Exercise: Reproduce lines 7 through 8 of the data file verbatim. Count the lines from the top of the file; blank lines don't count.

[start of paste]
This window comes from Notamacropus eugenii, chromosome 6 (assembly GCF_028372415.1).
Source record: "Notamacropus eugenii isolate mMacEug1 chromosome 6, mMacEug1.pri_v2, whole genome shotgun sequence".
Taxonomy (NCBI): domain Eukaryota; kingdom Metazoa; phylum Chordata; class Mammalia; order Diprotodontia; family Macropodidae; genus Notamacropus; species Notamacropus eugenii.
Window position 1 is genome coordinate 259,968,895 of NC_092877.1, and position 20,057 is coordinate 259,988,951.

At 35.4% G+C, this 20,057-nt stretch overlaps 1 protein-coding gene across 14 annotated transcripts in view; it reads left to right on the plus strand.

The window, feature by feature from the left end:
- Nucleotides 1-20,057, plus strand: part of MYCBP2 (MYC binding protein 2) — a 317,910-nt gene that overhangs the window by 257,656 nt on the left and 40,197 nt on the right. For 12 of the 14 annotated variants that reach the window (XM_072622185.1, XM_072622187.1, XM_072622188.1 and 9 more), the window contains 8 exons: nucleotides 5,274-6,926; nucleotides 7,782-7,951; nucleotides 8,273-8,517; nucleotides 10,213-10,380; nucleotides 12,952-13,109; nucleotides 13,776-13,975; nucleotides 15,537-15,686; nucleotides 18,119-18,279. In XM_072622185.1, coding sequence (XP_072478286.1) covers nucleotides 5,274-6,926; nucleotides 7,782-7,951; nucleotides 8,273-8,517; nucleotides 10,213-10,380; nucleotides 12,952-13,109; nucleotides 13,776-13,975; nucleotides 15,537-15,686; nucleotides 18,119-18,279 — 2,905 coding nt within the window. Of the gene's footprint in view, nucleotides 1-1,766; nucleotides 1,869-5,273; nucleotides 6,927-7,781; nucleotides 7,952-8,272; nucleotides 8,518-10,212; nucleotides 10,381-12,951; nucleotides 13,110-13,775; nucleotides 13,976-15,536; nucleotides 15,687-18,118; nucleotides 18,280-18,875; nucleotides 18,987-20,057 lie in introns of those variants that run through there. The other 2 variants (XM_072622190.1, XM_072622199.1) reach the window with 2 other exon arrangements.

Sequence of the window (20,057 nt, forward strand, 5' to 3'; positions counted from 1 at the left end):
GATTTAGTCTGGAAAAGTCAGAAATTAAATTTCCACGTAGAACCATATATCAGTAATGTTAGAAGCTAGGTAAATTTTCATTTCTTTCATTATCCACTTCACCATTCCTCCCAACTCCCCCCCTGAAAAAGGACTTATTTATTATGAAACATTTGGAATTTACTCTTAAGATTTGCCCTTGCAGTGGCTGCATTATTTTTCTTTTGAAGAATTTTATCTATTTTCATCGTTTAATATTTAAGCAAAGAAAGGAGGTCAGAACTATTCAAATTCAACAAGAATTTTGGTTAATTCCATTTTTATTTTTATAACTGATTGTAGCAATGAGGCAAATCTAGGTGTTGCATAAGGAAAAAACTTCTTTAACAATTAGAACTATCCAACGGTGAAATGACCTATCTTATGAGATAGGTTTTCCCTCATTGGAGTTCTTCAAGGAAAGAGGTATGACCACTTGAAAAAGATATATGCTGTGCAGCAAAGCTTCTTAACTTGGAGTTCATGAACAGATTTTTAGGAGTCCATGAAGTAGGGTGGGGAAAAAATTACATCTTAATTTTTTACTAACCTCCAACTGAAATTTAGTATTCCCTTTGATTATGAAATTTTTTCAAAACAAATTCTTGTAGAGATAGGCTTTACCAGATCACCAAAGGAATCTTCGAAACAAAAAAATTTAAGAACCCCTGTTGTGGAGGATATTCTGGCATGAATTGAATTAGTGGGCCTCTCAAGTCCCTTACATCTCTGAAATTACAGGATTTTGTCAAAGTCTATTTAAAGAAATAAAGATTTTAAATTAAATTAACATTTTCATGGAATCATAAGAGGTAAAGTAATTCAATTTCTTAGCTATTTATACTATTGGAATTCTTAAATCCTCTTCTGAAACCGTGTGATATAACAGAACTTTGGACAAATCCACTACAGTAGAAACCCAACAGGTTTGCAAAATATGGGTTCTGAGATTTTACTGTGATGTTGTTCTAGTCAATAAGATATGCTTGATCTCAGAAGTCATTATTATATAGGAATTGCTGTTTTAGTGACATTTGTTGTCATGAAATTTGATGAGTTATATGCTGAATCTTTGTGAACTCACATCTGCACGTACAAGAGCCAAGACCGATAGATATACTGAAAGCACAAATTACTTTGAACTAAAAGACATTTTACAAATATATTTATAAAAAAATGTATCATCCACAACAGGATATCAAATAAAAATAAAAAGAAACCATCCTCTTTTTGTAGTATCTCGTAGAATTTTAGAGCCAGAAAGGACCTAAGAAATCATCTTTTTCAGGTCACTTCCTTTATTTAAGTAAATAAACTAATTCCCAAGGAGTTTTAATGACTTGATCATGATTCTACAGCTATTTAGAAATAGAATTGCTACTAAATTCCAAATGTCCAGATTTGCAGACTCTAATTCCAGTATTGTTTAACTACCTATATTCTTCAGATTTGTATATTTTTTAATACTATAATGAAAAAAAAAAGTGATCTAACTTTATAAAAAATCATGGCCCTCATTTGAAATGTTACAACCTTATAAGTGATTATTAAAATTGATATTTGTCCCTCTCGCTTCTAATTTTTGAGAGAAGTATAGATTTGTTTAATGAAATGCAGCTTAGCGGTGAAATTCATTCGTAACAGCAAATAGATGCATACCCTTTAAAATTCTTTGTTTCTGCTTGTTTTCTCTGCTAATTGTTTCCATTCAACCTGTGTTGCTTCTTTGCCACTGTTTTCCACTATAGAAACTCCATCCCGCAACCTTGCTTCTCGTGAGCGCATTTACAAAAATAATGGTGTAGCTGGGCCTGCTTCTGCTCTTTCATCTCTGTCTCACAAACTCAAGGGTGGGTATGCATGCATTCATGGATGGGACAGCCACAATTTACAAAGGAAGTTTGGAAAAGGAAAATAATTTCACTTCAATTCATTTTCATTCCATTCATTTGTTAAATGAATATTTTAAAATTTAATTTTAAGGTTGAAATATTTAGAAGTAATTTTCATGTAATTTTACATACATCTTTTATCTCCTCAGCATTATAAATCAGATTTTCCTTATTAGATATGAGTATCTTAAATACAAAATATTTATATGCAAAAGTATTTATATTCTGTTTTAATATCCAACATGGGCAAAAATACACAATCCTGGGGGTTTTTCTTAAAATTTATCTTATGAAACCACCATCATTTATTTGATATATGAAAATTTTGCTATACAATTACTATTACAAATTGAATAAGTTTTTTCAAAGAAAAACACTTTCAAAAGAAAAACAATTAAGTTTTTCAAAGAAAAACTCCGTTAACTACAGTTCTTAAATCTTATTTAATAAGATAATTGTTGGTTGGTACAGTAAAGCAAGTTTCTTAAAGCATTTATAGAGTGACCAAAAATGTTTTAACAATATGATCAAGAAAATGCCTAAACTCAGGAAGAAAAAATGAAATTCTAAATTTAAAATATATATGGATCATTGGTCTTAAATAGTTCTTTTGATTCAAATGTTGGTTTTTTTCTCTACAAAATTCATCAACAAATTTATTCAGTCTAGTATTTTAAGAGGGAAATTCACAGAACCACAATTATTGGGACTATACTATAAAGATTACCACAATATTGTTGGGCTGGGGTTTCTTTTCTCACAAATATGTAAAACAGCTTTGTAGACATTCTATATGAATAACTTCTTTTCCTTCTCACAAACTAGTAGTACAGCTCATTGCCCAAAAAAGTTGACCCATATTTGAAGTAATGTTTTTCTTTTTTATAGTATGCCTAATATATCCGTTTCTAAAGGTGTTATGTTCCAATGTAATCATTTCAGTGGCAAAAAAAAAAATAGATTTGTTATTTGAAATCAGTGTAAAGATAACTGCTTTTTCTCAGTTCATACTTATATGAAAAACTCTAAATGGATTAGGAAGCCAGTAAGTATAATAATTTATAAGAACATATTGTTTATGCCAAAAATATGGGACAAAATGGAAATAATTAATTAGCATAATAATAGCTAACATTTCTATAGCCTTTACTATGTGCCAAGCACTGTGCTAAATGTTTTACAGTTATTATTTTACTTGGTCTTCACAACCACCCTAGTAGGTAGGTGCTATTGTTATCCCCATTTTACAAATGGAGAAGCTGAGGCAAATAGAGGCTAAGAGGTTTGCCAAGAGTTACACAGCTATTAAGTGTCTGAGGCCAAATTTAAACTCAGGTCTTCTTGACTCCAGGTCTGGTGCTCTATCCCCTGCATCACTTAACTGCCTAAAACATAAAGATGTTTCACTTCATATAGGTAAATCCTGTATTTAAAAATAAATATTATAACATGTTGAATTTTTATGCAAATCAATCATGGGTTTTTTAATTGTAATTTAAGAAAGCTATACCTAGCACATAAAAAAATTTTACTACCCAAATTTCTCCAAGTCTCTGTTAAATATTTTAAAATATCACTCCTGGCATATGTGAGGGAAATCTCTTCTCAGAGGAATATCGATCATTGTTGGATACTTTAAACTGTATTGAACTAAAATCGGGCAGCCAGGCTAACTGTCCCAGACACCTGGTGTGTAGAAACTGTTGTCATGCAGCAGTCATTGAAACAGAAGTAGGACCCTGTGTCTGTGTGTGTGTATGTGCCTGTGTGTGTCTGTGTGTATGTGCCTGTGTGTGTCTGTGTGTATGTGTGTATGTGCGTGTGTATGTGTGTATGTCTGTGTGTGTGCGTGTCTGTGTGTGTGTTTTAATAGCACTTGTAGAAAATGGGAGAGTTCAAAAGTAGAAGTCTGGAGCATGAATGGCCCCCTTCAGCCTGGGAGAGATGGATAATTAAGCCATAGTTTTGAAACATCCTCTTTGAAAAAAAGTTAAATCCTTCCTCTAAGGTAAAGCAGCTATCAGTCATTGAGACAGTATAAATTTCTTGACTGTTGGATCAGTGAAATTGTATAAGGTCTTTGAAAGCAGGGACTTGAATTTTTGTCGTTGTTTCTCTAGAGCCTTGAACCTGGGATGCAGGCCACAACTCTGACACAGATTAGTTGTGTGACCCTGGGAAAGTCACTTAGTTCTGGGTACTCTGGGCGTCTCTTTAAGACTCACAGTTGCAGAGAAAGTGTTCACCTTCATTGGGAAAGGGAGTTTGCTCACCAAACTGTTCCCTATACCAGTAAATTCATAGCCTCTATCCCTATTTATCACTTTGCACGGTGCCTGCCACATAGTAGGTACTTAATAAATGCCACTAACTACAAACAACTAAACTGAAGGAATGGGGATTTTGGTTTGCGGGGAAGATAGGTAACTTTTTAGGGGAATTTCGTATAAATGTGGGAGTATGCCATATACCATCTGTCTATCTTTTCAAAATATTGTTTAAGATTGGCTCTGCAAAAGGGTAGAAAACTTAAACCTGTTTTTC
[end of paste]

- Nucleotides 1-20,057, plus strand: part of MYCBP2 (MYC binding protein 2) — a 317,910-nt gene that overhangs the window by 257,656 nt on the left and 40,197 nt on the right. For 12 of the 14 annotated variants that reach the window (XM_072622185.1, XM_072622187.1, XM_072622188.1 and 9 more), the window contains 8 exons: nucleotides 5,274-6,926; nucleotides 7,782-7,951; nucleotides 8,273-8,517; nucleotides 10,213-10,380; nucleotides 12,952-13,109; nucleotides 13,776-13,975; nucleotides 15,537-15,686; nucleotides 18,119-18,279. In XM_072622185.1, coding sequence (XP_072478286.1) covers nucleotides 5,274-6,926; nucleotides 7,782-7,951; nucleotides 8,273-8,517; nucleotides 10,213-10,380; nucleotides 12,952-13,109; nucleotides 13,776-13,975; nucleotides 15,537-15,686; nucleotides 18,119-18,279 — 2,905 coding nt within the window. Of the gene's footprint in view, nucleotides 1-1,766; nucleotides 1,869-5,273; nucleotides 6,927-7,781; nucleotides 7,952-8,272; nucleotides 8,518-10,212; nucleotides 10,381-12,951; nucleotides 13,110-13,775; nucleotides 13,976-15,536; nucleotides 15,687-18,118; nucleotides 18,280-18,875; nucleotides 18,987-20,057 lie in introns of those variants that run through there. The other 2 variants (XM_072622190.1, XM_072622199.1) reach the window with 2 other exon arrangements.

Sequence of the window (20,057 nt, forward strand, 5' to 3'; positions counted from 1 at the left end):